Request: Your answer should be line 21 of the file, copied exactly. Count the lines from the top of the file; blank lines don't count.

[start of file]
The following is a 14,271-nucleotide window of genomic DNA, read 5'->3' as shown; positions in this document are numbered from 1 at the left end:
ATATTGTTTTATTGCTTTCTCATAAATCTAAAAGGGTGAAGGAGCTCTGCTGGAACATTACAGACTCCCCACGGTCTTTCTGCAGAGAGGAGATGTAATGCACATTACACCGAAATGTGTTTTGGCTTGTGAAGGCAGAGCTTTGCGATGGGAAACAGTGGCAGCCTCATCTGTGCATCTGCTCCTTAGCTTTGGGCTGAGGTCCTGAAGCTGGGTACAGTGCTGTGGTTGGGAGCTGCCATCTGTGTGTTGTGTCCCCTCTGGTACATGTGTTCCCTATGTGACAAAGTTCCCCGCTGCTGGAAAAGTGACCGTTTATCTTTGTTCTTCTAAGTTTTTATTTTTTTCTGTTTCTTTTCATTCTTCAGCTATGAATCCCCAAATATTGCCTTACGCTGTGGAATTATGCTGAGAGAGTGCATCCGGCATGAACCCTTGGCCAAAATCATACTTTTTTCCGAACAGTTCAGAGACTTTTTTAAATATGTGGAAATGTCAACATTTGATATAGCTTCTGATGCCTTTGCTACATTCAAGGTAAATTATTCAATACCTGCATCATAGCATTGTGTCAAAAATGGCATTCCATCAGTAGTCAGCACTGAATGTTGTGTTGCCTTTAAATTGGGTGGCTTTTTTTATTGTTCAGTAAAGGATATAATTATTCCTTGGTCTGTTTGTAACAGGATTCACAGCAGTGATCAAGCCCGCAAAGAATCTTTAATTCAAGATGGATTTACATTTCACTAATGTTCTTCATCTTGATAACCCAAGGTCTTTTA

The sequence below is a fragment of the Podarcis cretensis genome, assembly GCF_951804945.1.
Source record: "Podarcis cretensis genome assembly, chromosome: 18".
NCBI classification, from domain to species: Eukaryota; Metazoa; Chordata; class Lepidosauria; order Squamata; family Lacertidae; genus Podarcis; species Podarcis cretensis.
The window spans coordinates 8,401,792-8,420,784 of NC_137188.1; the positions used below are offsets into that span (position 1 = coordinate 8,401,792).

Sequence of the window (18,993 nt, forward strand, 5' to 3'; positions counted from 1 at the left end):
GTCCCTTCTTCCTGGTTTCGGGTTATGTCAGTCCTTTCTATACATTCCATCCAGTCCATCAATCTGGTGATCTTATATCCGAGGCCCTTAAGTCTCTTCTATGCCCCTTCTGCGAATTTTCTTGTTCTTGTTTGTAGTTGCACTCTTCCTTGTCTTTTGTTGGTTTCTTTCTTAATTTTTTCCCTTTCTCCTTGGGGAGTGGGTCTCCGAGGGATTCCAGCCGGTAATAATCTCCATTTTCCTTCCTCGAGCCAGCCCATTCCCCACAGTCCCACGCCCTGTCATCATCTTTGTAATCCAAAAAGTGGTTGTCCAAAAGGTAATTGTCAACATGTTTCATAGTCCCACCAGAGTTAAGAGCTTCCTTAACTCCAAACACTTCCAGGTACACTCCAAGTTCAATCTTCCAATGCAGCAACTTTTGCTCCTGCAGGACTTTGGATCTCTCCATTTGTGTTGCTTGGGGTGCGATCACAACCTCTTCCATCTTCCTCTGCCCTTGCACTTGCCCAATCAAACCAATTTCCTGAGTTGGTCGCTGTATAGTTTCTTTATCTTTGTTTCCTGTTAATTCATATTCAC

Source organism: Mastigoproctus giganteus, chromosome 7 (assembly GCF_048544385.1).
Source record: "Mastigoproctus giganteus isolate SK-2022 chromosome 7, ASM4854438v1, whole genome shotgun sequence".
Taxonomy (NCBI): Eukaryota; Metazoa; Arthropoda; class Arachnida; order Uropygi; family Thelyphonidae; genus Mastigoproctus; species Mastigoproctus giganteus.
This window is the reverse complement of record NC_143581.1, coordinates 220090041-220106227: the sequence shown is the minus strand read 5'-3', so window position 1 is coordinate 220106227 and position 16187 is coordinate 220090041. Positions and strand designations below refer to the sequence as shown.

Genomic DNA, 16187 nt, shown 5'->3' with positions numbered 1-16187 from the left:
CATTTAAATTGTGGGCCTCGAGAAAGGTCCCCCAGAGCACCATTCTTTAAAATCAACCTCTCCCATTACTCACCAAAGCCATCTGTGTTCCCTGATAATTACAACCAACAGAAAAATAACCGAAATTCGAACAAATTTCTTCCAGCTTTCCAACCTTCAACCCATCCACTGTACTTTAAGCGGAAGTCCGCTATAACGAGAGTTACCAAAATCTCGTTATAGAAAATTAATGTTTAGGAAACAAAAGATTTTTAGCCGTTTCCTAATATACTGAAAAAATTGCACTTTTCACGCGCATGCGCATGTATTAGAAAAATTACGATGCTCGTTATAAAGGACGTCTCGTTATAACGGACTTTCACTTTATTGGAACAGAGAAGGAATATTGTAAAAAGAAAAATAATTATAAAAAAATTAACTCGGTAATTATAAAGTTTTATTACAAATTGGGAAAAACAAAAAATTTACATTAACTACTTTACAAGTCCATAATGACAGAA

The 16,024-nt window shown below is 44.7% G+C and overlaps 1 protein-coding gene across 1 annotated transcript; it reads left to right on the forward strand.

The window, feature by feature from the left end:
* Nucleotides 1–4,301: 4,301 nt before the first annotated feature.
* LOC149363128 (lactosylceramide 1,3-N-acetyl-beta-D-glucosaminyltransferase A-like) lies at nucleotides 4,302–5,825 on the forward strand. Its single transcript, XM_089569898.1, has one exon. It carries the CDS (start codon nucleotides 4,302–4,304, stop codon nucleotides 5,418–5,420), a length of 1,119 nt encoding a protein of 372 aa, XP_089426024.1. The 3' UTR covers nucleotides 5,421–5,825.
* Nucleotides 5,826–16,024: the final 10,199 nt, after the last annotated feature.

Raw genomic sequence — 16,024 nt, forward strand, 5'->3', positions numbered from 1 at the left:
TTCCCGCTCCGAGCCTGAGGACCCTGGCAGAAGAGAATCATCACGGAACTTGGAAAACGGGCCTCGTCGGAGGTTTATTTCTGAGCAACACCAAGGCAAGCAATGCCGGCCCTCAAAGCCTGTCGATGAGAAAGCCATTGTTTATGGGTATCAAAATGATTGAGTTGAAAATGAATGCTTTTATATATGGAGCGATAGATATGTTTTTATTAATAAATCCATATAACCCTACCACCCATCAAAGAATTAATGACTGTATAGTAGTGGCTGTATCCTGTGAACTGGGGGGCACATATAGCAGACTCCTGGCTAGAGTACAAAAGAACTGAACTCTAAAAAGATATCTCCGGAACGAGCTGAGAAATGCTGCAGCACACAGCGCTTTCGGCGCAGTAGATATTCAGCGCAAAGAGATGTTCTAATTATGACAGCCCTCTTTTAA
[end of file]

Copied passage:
TTCCCGCTCCGAGCCTGAGGACCCTGGCAGAAGAGAATCATCACGGAACTTGGAAAACGGGCCTCGTCGGAGGTTTATTTCTGAGCAACACCAAGGCAAGCAATGCCGGCCCTCAAAGCCTGTCGATGAGAAAGCCATTGTTTATGGGTATCAAAATGATTGAGTTGAAAATGAATGCTTTTATATATGGAGCGATAGATATGTTTTTATTAATAAATCCATATAACCCTACCACCCATCAAAGAATTAATGACTGTATAGTAGTGGCTGTATCCTGTGAACTGGGGGGCACATATAGCAGACTCCTGGCTAGAGTACAAAAGAACTGAACTCTAAAAAGATATCTCCGGAACGAGCTGAGAAATGCTGCAGCACACAGCGCTTTCGGCGCAGTAGATATTCAGCGCAAAGAGATGTTCTAATTATGACAGCCCTCTTTTAA